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 with Rob Miskosky

A Rodent for the Ages

The beaver is an interesting animal that, as most of us know, played a very large part in the fur trade and the development of Canada. Without its then valuable fur, Canada as we know it would not be the same and in fact, might be an entirely different country. So, for this, the beaver deserves recognition. And recognition it was given. “The beaver was given official status as an emblem of Canada when ‘An Act to provide for the recognition of the Beaver (Castor canadensis) as a symbol of the sovereignty of Canada’ received royal assent on March 24, 1975.”

The importance of the beaver was noted as far back as 1621 when the Hudson’s Bay Company put four beavers on the shield of their coat of arms. In 1851, the beaver was again recognized with its appearance on the United Province of Canada’s first postage stamp. According to Canada Post, “The original Three Pence Beaver was based on a sketch by Sir Sandford Fleming” and “As postal historian Thomas A. Hillman notes, the Three Pence Beaver is one of the world’s earliest examples of a pictorial stamp, and until 1939, the only one featuring a rodent.”

That’s correct, a rodent; in fact, the beaver is the largest rodent in North America and the second largest in the world, only falling behind South America’s capybara.

But because of the beaver’s fine fur that was highly sought-after and used to produce everything from felt hats to winter coats, it was nearly brought to extinction because of over-hunting and trapping and by the early 1900’s, finding a beaver was tantamount to finding the proverbial needle in a haystack—there just weren’t any beavers left. Recognizing this, English immigrant and former trapper, Archibald Belaney, also known as Grey Owl, took up the fight to save the beaver. Grey Owl brought international attention to the beaver and its near extinction with his many writings. Then, in 1928, a 13-minute movie was made by the Dominion Parks Branch featuring Grey Owl and his two pet beavers, Rawhide and Jelly Roll. The trio led the charge to save the beaver, which, as we know, became a tremendous success story.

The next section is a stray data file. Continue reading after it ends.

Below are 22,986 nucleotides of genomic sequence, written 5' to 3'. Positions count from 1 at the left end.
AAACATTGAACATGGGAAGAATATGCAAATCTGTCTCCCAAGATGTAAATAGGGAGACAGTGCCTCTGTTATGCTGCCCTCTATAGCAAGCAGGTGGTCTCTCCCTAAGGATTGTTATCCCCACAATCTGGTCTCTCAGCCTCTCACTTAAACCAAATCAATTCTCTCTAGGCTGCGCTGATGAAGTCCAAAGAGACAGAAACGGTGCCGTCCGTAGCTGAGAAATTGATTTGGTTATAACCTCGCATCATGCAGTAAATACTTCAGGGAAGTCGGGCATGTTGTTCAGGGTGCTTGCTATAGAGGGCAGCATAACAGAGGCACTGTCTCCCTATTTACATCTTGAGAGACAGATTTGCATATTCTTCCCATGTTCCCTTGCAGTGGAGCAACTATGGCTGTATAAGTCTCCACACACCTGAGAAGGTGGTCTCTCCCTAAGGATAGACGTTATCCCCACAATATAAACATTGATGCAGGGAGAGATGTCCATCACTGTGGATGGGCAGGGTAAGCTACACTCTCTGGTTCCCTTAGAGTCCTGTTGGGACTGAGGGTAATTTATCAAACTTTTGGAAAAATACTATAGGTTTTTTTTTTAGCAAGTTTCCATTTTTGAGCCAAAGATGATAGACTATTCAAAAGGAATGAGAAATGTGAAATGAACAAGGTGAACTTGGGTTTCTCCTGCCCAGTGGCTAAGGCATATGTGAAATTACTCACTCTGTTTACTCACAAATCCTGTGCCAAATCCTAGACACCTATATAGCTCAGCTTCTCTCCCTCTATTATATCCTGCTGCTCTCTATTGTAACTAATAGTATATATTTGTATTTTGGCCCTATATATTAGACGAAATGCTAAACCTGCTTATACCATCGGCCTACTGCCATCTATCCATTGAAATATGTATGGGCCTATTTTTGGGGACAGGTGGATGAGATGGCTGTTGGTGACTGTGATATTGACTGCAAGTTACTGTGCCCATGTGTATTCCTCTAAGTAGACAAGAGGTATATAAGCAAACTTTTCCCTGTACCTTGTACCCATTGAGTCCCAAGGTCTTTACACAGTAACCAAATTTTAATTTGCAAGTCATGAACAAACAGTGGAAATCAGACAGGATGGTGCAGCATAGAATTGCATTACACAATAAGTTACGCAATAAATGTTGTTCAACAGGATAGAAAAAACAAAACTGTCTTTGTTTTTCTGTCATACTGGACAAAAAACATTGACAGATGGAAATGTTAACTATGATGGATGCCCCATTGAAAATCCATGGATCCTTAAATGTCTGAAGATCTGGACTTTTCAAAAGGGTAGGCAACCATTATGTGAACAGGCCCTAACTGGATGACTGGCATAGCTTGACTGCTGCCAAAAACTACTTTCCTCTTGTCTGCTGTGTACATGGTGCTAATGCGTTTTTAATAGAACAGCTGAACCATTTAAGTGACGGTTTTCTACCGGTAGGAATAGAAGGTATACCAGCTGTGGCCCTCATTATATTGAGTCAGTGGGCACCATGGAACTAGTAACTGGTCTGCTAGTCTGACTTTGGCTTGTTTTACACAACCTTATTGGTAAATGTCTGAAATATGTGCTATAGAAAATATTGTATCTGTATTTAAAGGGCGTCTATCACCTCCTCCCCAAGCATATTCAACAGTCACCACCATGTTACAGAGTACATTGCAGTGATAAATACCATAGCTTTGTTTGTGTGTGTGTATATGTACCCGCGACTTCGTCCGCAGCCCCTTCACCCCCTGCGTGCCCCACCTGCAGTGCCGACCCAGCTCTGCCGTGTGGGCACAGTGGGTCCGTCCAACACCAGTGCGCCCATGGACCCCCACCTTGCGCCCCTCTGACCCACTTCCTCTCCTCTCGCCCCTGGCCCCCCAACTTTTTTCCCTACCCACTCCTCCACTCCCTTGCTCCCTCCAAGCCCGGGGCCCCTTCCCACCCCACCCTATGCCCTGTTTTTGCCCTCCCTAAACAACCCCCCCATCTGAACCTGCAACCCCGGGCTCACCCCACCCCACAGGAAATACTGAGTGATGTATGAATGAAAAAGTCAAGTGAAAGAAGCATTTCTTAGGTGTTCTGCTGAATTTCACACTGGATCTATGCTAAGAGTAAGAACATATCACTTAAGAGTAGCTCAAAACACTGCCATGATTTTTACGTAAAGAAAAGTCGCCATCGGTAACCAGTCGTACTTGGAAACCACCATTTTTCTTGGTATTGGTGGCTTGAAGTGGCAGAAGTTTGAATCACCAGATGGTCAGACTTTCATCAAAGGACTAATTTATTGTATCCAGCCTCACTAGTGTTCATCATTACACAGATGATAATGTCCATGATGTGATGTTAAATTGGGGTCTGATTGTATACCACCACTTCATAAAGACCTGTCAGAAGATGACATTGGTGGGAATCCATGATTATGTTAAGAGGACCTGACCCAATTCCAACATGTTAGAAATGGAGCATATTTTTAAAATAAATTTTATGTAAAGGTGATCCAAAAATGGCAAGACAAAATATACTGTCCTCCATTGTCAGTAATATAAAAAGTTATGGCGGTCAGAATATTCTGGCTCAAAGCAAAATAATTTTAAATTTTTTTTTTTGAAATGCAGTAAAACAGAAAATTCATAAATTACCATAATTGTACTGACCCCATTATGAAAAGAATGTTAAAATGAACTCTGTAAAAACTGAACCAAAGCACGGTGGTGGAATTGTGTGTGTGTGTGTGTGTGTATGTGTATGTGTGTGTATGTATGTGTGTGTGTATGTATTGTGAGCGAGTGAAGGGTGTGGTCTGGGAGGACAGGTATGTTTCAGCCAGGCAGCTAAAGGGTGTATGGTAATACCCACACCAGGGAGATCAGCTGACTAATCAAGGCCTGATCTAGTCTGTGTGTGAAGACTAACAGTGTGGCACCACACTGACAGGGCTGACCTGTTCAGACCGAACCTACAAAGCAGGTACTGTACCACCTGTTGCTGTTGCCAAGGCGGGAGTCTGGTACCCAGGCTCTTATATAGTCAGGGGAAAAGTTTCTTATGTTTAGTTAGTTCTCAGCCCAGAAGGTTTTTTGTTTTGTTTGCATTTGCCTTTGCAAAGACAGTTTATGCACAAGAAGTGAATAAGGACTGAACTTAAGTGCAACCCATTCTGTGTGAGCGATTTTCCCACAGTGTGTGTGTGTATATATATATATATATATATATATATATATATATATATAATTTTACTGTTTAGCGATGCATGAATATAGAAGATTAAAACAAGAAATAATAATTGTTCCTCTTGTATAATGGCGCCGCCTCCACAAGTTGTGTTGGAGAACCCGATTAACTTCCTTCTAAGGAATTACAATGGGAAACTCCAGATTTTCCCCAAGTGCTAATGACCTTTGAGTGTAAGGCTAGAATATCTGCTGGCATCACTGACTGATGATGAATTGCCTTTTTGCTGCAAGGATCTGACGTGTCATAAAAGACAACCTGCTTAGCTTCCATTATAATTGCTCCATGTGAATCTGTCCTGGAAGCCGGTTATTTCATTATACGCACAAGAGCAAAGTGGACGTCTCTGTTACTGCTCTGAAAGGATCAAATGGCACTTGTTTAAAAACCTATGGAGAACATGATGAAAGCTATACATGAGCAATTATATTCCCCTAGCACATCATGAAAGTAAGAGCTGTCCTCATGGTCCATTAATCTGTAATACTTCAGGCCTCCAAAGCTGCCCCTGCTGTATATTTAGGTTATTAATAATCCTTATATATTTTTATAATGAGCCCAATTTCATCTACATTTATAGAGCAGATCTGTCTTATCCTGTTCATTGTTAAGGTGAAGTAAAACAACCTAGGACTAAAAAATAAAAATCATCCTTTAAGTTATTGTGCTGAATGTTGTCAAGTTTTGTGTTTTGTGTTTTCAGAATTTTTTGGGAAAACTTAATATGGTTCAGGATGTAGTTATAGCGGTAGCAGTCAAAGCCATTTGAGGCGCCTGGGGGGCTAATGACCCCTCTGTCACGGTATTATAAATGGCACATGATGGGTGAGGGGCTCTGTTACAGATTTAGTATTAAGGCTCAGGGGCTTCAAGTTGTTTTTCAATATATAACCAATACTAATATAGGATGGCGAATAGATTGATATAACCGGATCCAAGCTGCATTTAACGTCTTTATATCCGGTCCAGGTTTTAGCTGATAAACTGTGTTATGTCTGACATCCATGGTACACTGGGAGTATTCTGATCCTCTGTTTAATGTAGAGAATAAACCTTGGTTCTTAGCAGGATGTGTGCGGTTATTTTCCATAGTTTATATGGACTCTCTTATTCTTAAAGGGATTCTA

Problem is the beaver can multiply fast and by the 1950’s the beaver was once again highly sought after, only this time for all the wrong reasons. Each year, an adult beaver can cut down approximately 215 trees for food and building materials. They can also turn a beautiful pond setting into an ugly bomb site, flood roads, farmer’s fields and waterfront real estate, so not everyone is enamoured with old yellow tooth.

Often, the beaver is brought up in conversation as to why it’s Canada’s official national emblem. After all, shouldn’t national emblems be majestic animals like the grizzly bear or the wolf, or like the United States, the eagle, which represents the freedom and strength of America? Not a dentally challenged rodent with a sweet smelling butt that wreaks havoc on the environment for goodness sakes! That’s correct; the beaver has a sweet smelling butt! How do I know, well, I’ve smelled enough beaver butt over my years trapping to know that a beaver’s butt actually smells quite good.

In 2011, Canadian senator Nicole Eaton launched a campaign to change Canada’s national animal from the beaver to the polar bear. She called the beaver “a toothy tyrant that does nothing but destroy the environment.” Apparently, beavers love the dock at her summer cottage and despite many attempts at their removal, they refuse to move on. I guess Eaton’s only recourse was to try to have their Canadian status revoked. However, her campaign failed because despite the beaver’s many misgivings, Canadians appear to be quite proud to have this buck-toothed rodent with its sweet-smelling butt as their official animal.

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